Descriptive Gazetteer Entry for Arbuthnott

Arbuthnott (12th c. Abirbothennothe = Gael. abhirbothan-neithe, ` confluence at the booth of Neithe's stream '), a parish of E Kincardineshire, whose SE angle is ½ mile distant from Bervie terminus, and whose W and NW borders are respectively ¾ and ½ mile from Fordoun and Drumlithie stations on the main Caledonian line. It is bounded NW and N by Glenbervie, E by Kinneff, S by Bervie, SW by Garvock, and W by Fordoun. Its length from N to S by W is 6 miles; its breadth varics from 1 to 5 miles; and its land area is 9585 acres. The river Bervie, after following at intervals the boundary with Fordoun and Garvock, winds 1½ mile through the interior, past Arbuthnott Church, and traces next the boundary with Bervie; and the boundary with Glenbervie is formed by its affluent, the Forthie Water. The surface rises everywhere from the vale of the Bervie, is much diversified with hill and dale, and attains at Bruxie Hill, on the NE border, an extreme altitude of 710 feet-other summits being Water Hill (460 feet), Gallow Hill (465), Hillhead (571), and Birnie Hill (482). The vale of the Bervie has many curves and windings, abounds in large haughs and steep wooded banks, and at many points presents scenes of great beauty. The rocks are chiefly trap and Devonian, but include detached masses of gneiss and granite. Very fine pebbles, suitable for gems, have been found in trap-rock, a little below Arbuthnott House; calcareous spar is not uncommon; and, in Hare's Den, a deep ravine nearly opposite the parish church, are tiny veins of manganese. About two-thirds of the land are under the plough, and some 300 acres under wood. The knightly family of Arbuthnott obtained the greater portion of this parish in 1105; and Sir Robert, the fourteenth in descent, was created Viscount Arbuthnott and Baron Inverbervie in 1644. Arbuthnott House, the family seat, stands amid beautiful grounds near the left bank of the Bervie, which, spanned by a handsome bridge (1821), is joined here by a rapid rivulet (? anc. Neithe). Kair House, a neat modern mansion, succeeded the seat of a branch of the Sibbalds, extinct in the 17th century; and Allardice, now a ruin, belonged in the 12th century to a family that has also become extinct in Captain Robert Barclay Allardice (1799-1854), the famous pedestrian. Alexander Arbuthnott (1538-83), the first Protestant principal of King's College, Aberdeen, was minister, and probably a native of this parish, as certainly was Dr John Arbuthnot (1667-1735), most learned of the wits of Queen Anne's reign. Arbuthnott is in the presbytery of Fordoun and synod of Angus and Mearns; the minister's income is £269. Its church, St Ternan's, stands near Arbuthnott House, 2½ miles WNW of Bervie, contains 440 sittings, and is an ancient structure apparently of Romanesque date. On the SW of the chancel is the Second Pointed chapel of St Mary, built by Sir Robert Arbuthnott in 1505, and consisting of two stories, the lower of which, vaulted and open to the church by a large semicircular arch, was the Arbuthnotts' former burial place. The upper chamber, which is reached by a stair in a picturesque turret with a conical stone roof at the NW angle of the chapel, once held the theological library bequeathed to his successors by the Rev. John Sibbald; and in both chambers are piscinas, besides a stoup at the entrance of the upper one (Muir's Old Church Arch., p. 75). The public school, with accommodation for 107 children, had (1879) an average attendance of 45, and a grant of £46,16s.; and Arbuthnott has also a share in Laurencekirk school. Valuation (1881) £9766,17s. 5d., the property being divided among five. Pop. (1831) 944, (1871) 924, (1881) 809.—Ord. Sur., shs. 66,67, 1871.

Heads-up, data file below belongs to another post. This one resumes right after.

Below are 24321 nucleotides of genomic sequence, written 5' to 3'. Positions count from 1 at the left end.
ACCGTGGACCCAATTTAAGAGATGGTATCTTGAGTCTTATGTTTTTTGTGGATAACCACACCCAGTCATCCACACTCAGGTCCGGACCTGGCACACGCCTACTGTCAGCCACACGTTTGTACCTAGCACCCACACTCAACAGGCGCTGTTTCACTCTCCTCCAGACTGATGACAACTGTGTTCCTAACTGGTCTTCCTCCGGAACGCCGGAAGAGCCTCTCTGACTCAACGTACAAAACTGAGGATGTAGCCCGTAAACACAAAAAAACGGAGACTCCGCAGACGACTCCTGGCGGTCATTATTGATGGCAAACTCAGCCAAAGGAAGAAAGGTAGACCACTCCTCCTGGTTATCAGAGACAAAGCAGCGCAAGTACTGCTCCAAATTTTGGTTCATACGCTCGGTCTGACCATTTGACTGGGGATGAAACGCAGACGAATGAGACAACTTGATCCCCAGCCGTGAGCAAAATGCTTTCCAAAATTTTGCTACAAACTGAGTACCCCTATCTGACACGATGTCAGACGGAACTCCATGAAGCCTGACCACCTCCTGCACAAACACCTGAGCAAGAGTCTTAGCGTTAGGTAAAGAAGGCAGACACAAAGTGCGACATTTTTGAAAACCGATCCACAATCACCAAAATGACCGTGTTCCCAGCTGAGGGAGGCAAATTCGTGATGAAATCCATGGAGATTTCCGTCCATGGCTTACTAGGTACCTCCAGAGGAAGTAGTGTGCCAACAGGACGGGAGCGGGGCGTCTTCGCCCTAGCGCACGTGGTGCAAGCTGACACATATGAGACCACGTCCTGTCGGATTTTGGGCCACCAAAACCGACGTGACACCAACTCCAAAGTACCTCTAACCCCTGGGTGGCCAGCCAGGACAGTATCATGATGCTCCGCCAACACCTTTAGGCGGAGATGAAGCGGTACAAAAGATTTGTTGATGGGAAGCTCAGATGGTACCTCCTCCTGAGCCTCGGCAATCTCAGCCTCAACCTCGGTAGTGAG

(F.H. Groome, Ordnance Gazetteer of Scotland (1882-4); © 2004 Gazetteer for Scotland)

Linked entities:
Feature Description: "a parish"   (ADL Feature Type: "countries, 4th order divisions")
Administrative units: Arbuthnott ScoP       Kincardineshire ScoCnty
Place: Arbuthnott

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